US Market Report for Cardiac Output Monitoring 2017 - MedCore
The market for cardiac output monitoring includes pulmonary artery catheters (PAC), minimally invasive, and non-invasive monitoring devices as well as the sensors associated with each of these modalities. In recent years, less invasive technologies have displaced the PAC, as physicians move towards reliable techniques that reduce the impact on patients. However, while less invasive solutions continue to gain traction, it has been suggested that they are not as accurate when compared with traditional PAC thermodilution methods. As such, PAC procedures are still considered the gold standard for calculating cardiac output as well as performing other essential measurements related to drug administration, particularly in high risk surgical theaters.
The total cardiac output market will continue to see strong growth over the forecast period due to increased awareness of the efficacy of CO monitoring. This measurement has become an integral part of critical care practice and may help in facilitating improved patient outcomes. Operating rooms (ORs) have traditionally been the primary users of cardiac output monitoring and pulmonary artery catheters (PACs). Newer therapies are geared toward quickly identifying patient conditions on the front line, namely within intensive care units (ICUs) and emergency rooms (ERs), where CO may be utilized as an early warning indicator for circulatory disturbances.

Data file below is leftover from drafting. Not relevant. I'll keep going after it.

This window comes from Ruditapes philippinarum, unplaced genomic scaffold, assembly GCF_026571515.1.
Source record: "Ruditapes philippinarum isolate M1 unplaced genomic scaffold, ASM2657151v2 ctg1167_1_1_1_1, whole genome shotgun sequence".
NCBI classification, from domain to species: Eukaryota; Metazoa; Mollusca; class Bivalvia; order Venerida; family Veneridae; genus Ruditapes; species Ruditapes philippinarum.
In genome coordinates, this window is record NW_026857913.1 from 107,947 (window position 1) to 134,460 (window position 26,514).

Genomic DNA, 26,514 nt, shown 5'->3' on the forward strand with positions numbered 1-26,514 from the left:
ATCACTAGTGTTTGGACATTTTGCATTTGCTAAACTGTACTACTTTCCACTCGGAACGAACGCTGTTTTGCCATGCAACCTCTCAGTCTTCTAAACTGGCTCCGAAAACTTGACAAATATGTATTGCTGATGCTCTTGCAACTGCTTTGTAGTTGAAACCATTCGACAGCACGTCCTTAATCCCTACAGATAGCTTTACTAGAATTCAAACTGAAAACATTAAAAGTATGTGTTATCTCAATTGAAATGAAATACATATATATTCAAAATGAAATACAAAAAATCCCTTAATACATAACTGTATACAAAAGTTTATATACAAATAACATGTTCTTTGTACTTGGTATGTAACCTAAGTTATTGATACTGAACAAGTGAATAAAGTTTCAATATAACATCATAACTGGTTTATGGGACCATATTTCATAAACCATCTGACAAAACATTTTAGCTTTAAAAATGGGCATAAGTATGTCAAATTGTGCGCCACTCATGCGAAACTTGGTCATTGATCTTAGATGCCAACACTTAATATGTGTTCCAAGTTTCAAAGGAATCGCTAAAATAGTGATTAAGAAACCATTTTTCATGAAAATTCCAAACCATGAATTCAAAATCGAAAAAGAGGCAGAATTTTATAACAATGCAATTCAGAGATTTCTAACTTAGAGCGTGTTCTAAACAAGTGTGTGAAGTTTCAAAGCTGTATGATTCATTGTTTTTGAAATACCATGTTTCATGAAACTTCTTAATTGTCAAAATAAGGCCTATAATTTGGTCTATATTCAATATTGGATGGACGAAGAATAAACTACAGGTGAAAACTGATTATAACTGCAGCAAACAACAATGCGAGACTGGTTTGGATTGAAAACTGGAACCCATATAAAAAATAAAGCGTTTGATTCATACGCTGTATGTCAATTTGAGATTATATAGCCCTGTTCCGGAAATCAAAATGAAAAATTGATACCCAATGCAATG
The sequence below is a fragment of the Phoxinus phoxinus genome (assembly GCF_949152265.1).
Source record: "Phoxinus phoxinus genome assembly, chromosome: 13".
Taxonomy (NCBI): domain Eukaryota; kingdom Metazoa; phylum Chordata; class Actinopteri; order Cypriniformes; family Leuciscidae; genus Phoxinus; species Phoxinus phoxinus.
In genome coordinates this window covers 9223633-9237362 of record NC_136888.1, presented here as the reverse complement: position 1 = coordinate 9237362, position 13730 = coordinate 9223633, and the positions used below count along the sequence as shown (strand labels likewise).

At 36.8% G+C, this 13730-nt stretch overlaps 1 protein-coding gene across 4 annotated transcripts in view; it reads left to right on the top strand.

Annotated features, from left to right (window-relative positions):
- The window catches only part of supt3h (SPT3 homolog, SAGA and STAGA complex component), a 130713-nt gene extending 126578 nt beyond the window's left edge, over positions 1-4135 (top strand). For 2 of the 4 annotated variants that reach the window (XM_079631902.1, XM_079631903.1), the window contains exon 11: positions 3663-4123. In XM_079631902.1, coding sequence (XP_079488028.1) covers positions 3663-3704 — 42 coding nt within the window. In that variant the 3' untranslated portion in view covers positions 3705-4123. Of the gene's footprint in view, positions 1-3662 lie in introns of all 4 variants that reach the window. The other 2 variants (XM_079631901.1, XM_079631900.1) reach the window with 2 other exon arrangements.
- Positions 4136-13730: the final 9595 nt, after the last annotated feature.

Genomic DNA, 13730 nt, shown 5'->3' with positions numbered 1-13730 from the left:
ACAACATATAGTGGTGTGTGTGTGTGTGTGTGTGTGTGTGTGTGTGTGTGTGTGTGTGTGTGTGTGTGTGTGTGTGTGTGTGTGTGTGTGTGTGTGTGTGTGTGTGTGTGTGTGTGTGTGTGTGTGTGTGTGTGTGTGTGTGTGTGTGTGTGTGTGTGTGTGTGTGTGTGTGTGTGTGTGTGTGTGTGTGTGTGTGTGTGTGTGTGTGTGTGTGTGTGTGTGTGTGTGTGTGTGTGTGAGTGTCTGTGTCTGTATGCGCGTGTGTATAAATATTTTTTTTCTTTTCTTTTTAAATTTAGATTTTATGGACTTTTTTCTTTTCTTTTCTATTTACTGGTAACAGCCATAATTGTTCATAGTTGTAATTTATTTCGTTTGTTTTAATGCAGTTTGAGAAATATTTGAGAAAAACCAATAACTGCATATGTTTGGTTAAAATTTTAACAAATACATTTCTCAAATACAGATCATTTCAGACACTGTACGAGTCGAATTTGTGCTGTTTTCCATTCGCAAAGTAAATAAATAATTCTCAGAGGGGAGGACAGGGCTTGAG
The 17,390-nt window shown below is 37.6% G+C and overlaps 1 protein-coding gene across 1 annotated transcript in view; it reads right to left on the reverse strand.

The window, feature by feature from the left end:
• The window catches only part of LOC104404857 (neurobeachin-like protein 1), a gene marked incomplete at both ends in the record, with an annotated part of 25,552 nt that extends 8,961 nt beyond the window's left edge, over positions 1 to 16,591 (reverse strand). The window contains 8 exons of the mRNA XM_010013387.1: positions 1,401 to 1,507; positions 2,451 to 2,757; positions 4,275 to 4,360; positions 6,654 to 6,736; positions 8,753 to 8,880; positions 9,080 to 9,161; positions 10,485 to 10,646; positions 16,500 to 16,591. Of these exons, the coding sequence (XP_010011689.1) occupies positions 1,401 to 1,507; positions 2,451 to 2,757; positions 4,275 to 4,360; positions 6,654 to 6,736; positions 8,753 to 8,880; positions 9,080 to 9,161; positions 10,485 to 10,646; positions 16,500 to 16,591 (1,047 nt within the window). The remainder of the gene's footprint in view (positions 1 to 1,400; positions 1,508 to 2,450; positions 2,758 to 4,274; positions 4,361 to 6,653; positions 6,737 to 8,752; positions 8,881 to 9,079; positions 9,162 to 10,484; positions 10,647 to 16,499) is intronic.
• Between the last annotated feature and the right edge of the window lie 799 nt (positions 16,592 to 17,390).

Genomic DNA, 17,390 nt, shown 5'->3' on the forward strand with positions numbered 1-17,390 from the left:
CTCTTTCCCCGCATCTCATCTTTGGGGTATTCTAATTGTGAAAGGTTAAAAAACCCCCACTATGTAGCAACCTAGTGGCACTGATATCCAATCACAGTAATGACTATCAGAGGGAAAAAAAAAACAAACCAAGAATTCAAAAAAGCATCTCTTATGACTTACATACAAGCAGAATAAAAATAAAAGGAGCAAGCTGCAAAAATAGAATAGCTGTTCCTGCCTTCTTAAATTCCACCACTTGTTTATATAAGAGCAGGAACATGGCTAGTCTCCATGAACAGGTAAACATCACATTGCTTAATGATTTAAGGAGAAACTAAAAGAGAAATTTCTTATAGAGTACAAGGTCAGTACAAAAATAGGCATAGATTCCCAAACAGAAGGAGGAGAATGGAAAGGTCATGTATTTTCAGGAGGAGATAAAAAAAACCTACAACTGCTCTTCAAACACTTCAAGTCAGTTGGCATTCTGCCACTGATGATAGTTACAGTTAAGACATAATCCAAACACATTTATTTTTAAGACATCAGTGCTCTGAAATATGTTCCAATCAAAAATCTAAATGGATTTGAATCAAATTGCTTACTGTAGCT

Cardiac output (CO) refers to the volume of blood being pumped by the heart. Monitoring of patient cardiac output is rapidly becoming a standard of care and a vital part of early diagnosis and treatment. It is also important in the management of heart attacks and for monitoring of sepsis patients. The inclusion of cardiac output monitoring in treatments provides valuable information on the volume tissue perfusion and oxygen delivery. Low-cardiac output indicates that there is insufficient circulation and potential starvation of vital internal organs. In instances of low cardiac output, circulation will be diverted from the gut in order to supply the heart, brain and skeletal muscles with oxygen. Insufficient volumes of oxygen and glucose to cells can cause irreversible damage and result in deterioration of the patients’ condition, possibly leading to death.